A Q&A with Eric Berkowitz | My UK publisher was proposing ideas for new projects, none of which seemed likely to hold my—or the public’s—interest very long, until one or another censorship/free speech issue popped up. I think it was the censorship of “drill” music—a hardcore rap genre—there, along with the inevitable battles and accusations. It struck us that every time an issue like this comes up, it’s as if it was for the first time.
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By Marga Vicedo | “You are being emotional,” someone may tell you during a conversation. It is not a compliment. It usually means you are being irrational or at least unreasonable. The underlying assumption is that you are not thinking clearly because you are letting your emotions interfere with your reasoning. This belief is not only prevalent in daily interactions. The separation between cognition and affects has a long history in philosophical and scientific approaches in the Western world. The emotional and cognitive realms are often seen as separate, if not opposed to each other.
By Laura Erickson-Schroth and Laura A. Jacobs | Many transgender people have been marginalized from a young age. Children and adolescents who demonstrate gender variance can be harassed by their peers simply for dressing in the “wrong” garment or for having a hairstyle that more closely matches norms for the “other” gender. Teachers often refuse to acknowledge students’ trans identities and insist on referring to individuals by their birth names and pronouns, something most transgender and gender-nonconforming people find to be an aching nullification of their identity.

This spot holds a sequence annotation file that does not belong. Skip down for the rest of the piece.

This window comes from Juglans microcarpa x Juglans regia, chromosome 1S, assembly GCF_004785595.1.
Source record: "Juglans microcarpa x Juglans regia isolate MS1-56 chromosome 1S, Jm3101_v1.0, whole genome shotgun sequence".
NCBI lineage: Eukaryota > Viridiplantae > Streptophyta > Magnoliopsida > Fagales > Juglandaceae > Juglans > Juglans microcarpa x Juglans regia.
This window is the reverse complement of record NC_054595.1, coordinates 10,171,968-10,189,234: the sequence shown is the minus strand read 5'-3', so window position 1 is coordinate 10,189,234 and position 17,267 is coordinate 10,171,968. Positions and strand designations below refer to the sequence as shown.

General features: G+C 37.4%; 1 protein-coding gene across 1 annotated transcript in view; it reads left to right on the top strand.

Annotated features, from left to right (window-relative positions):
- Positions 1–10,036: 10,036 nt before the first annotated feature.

A Q&A with Emily Paige Ballou | I think I actually benefited more from being diagnosed as an adult than I would have as a child. It came as a huge vindication and a relief, to have confirmation that I wasn’t just imagining all the ways I was different. Things really were harder for me. I wasn’t making it up. I wasn’t being spoiled or dramatic, and I wasn’t just broken.
By Andreas Karelas | Based on the latest findings of positive psychology research, I suggest that, in order to address climate change, we need to cultivate different values—values that place a greater emphasis on community and less on consumption—and that living according to these values will have the benefits of reducing our impact on the planet and increasing our personal well-being. To do this I’ll describe what I believe to be an effective three-step approach: (1) cultivate gratitude, (2) choose simplicity, and (3) focus on serving others. If we can learn to be more grateful for what we have, simplify our lives, and put more effort into serving others, I think we’ll be well on our way to a happier, more sustainable world.